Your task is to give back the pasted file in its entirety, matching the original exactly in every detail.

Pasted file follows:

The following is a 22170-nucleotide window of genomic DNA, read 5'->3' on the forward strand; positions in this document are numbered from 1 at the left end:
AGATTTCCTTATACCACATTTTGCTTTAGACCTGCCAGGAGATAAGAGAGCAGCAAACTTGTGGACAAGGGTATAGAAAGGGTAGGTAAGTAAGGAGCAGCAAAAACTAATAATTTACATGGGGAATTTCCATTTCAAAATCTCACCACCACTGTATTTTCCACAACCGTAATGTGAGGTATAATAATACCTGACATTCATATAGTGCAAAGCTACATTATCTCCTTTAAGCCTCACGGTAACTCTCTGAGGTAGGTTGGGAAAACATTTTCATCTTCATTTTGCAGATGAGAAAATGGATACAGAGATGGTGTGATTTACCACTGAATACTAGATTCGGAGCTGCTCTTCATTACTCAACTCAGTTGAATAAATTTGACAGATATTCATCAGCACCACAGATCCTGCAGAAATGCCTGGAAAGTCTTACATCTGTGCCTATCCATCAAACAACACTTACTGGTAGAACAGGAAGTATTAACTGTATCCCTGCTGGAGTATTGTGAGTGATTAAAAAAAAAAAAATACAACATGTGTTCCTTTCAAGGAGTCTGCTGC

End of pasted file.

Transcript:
The following is a 22170-nucleotide window of genomic DNA, read 5'->3' on the forward strand; positions in this document are numbered from 1 at the left end:
AGATTTCCTTATACCACATTTTGCTTTAGACCTGCCAGGAGATAAGAGAGCAGCAAACTTGTGGACAAGGGTATAGAAAGGGTAGGTAAGTAAGGAGCAGCAAAAACTAATAATTTACATGGGGAATTTCCATTTCAAAATCTCACCACCACTGTATTTTCCACAACCGTAATGTGAGGTATAATAATACCTGACATTCATATAGTGCAAAGCTACATTATCTCCTTTAAGCCTCACGGTAACTCTCTGAGGTAGGTTGGGAAAACATTTTCATCTTCATTTTGCAGATGAGAAAATGGATACAGAGATGGTGTGATTTACCACTGAATACTAGATTCGGAGCTGCTCTTCATTACTCAACTCAGTTGAATAAATTTGACAGATATTCATCAGCACCACAGATCCTGCAGAAATGCCTGGAAAGTCTTACATCTGTGCCTATCCATCAAACAACACTTACTGGTAGAACAGGAAGTATTAACTGTATCCCTGCTGGAGTATTGTGAGTGATTAAAAAAAAAAAAATACAACATGTGTTCCTTTCAAGGAGTCTGCTGC